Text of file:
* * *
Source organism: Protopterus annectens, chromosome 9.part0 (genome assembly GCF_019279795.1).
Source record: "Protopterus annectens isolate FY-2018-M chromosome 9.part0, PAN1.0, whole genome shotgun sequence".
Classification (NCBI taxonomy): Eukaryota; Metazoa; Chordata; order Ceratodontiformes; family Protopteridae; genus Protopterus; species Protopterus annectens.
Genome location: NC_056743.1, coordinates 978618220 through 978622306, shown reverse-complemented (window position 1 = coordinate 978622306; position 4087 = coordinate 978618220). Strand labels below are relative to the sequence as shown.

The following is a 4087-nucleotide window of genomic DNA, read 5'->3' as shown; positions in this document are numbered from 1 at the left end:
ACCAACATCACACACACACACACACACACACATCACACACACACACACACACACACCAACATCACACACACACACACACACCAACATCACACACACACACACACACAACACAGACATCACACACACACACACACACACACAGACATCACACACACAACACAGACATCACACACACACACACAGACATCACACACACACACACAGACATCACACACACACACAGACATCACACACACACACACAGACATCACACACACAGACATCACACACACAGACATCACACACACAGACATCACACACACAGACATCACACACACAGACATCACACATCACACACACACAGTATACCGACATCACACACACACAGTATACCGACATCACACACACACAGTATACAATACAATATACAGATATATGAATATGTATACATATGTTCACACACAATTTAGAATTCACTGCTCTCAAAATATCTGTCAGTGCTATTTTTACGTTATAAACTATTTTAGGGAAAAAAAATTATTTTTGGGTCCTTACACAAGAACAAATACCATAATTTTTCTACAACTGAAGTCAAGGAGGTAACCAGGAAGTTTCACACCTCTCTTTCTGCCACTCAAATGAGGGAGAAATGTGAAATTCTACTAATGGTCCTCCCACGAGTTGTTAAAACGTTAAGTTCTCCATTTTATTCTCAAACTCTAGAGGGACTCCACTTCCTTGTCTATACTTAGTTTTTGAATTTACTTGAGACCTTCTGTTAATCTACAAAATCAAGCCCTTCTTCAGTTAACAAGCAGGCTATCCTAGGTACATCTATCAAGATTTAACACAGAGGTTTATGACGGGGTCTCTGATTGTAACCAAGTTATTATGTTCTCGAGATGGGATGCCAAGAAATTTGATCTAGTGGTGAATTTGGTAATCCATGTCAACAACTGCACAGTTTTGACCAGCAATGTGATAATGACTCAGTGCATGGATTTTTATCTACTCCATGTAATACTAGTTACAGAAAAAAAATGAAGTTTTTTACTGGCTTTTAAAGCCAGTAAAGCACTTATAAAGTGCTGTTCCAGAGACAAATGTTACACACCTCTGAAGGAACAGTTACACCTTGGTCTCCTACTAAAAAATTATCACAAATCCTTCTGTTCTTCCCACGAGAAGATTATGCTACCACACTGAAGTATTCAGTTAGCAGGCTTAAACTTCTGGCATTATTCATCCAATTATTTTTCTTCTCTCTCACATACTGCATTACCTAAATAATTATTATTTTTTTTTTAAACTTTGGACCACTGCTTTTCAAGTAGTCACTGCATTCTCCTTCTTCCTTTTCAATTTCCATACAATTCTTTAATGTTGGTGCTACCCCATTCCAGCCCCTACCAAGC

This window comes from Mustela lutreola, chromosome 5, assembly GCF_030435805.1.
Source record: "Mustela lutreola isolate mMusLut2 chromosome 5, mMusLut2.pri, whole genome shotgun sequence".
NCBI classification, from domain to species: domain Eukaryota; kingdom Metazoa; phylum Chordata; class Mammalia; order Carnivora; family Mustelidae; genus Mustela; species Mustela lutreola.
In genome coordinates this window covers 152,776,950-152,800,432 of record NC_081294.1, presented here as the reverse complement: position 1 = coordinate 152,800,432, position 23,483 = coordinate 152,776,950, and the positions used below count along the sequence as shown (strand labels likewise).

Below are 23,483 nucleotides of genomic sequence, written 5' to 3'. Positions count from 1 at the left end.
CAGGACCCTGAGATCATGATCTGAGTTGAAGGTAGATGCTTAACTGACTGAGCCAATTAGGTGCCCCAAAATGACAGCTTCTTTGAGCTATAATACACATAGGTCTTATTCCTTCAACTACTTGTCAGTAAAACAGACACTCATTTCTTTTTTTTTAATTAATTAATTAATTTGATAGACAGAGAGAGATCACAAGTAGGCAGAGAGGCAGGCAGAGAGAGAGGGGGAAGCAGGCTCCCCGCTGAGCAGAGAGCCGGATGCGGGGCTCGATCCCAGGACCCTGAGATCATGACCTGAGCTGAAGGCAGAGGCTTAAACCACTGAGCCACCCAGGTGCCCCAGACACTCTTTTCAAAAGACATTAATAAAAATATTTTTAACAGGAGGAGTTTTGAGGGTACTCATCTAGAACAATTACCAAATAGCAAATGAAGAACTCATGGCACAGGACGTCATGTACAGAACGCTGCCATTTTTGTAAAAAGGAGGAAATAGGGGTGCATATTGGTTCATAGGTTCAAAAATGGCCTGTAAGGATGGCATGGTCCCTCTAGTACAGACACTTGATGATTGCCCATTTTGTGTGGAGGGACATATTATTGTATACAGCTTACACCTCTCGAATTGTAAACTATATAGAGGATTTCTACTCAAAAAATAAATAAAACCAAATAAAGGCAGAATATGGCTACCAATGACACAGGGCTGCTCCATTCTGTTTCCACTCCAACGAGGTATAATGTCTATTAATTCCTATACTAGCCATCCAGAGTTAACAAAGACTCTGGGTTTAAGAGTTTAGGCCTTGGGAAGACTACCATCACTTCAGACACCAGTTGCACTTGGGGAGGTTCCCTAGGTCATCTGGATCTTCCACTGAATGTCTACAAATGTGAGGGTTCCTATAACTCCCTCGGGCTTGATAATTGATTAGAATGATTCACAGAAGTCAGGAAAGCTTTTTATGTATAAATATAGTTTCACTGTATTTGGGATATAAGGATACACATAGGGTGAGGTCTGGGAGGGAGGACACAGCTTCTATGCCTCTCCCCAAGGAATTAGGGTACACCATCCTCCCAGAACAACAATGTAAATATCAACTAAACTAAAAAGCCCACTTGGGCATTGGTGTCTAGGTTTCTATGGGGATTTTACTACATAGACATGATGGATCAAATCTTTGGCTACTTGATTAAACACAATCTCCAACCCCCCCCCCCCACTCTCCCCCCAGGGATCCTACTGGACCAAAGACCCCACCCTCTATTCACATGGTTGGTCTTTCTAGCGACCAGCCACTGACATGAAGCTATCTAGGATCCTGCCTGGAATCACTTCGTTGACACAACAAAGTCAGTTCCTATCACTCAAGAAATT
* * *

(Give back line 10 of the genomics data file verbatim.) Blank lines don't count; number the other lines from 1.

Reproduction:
In genome coordinates this window covers 152,776,950-152,800,432 of record NC_081294.1, presented here as the reverse complement: position 1 = coordinate 152,800,432, position 23,483 = coordinate 152,776,950, and the positions used below count along the sequence as shown (strand labels likewise).